Courlis à long bec - Un oiseau peu connu, mais toujours une source d'inspiration

11 Long-billed Curlew – A Little Known Bird, But Still An Inspiration
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The long-billed curlew is a large wader of the shorelines of northern Europe and western Asia. It’s a sedentary bird, spending much of its time perched on rocks and low vegetation, waiting for small fish to swim by. Although often overlooked, these birds are important in their habitat. They eat small invertebrates, such as flies and beetles, and in return the long-billed curlew benefits from the food scraps these creatures leave behind.

 1. A Brief History of the Long-Billed Curlew

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The first recorded sighting of a long-billed curlew was made in Kansas in 1868 by Frank Chapman, a naturalist for the Smithsonian Institution. The bird was said to have been found on a farm near Fort Harker, Kansas, but the specimen was never collected. Chapman’s report of the bird, however, inspired ornithologists to begin looking for it in the United States.

The first long-billed curlew sighted in the United States was seen at a rest stop in New Jersey on June 22, 2012, and was reported to be moving northward toward New York State. Sightings have been increasing in recent years, with more than 30 found in New York in 2014 alone. Some speculate that this is due to the fact that fewer birds migrate through New York as a result of climate change, while others point to changes in agricultural practices, including the use of genetically modified crops, as a reason for the increase. The long-billed curlew is a long-distance migrant and is most often observed during migration season, between late May and mid-September.

In spring 2011, while birding along the San Francisco Bay, I was startled to see an adult male Long-billed Curlew, perched high atop a utility pole along the sidewalk. The male’s long tail feathers were unmistakable and I watched him for a few minutes before I noticed that his head was covered in a kind of white powder. On closer inspection, I saw that the bird was feeding. The Long-billed Curlew is a shorebird and a species known for its spectacular courtship dances. It nests along the shores of lakes, rivers and bays and feeds on insects, crustaceans, and small fish found in coastal mudflats. The Long-billed Curlew winters along coastal regions.The longest billed curlew of all time was captured in the western part of Canada. Dubbed the ‘Giant Curlew’, this specimen measures 4.8 feet long and weighs 10.5 pounds. This record-breaking bird was officially tagged in June of 2015. The bird was found by a hunter near the town of Southend, Alberta. The hunter noticed the bird was unusually large and distinctive, and called a friend who had taken notice of the same. The bird was then captured and put on display, but sadly, it died just 3 days later.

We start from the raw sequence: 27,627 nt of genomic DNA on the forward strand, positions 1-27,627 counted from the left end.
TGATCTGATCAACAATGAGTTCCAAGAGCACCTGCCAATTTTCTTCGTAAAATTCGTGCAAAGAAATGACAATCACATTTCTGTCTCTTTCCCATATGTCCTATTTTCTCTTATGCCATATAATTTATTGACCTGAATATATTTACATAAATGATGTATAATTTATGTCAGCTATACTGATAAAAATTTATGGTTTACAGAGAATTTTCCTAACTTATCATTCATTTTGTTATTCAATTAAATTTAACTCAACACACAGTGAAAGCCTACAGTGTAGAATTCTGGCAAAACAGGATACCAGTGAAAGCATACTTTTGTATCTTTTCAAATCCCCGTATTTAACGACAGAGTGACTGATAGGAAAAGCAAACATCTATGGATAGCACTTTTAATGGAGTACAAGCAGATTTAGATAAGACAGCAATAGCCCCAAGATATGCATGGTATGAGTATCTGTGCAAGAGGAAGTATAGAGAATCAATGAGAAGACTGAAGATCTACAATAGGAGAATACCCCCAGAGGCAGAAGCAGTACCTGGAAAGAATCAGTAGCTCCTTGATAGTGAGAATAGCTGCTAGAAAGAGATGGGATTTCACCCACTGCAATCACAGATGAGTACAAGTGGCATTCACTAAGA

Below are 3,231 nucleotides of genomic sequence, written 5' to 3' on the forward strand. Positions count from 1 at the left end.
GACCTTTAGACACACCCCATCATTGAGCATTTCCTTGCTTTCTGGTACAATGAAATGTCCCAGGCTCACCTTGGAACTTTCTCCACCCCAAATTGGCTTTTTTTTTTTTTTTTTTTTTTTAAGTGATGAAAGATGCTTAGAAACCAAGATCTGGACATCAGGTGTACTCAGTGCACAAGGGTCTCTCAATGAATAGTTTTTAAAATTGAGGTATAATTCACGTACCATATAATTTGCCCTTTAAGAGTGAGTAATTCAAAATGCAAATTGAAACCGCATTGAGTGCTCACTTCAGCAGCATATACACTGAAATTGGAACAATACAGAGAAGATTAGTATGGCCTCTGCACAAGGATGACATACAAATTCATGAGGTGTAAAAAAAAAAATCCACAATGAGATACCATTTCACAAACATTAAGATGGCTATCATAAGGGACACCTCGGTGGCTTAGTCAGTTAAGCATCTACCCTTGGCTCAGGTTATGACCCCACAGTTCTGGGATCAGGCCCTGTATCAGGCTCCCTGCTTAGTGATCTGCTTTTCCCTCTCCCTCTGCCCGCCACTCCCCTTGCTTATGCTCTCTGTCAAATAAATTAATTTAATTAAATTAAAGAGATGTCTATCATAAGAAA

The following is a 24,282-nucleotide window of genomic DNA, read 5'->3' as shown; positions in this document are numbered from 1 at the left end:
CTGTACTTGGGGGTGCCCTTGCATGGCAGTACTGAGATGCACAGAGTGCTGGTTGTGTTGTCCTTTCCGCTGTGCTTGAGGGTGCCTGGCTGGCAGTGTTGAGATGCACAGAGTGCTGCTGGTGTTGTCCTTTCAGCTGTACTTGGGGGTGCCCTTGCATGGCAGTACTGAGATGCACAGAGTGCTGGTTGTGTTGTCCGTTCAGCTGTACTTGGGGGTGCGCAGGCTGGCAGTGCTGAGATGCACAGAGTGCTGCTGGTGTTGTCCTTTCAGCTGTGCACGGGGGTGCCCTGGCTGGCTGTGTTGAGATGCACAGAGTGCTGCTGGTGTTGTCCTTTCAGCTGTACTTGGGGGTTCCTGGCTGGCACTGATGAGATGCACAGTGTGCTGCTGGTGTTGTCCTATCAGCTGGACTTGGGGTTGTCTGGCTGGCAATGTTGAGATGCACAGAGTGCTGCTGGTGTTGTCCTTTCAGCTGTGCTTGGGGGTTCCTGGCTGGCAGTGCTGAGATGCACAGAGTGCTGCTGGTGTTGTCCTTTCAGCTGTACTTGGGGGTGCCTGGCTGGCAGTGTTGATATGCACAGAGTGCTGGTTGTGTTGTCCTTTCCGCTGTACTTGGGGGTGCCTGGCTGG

The Long-Billed Curlew description

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Long-billed Curlews (Numenius americanus) are one of the largest shorebirds in North America, weighing about 12 pounds (5.4 kg). This large, long-billed wader has a wingspan that can exceed 2 feet (61 cm).The bird is native to grasslands throughout North America and parts of Central America, but it winters in the southeastern United States. Although it has an appearance similar to a common sandpiper, the long-billed curlew is actually a true shorebird, making its diet mostly of insects, worms, small crustaceans, and mollusks. They spend the majority of their time on the ground and have an almost uncoordinated flapping motion when flying.

The Long-Billed Curlew migration

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Long-billed Curlew migration is the longest migration in North America. The birds fly over 3,000 miles to and from Central and South America. To make their journey easier, many stop to rest in the United States and Canada. These birds usually travel in flocks and stop over in cities like Chicago and Washington DC.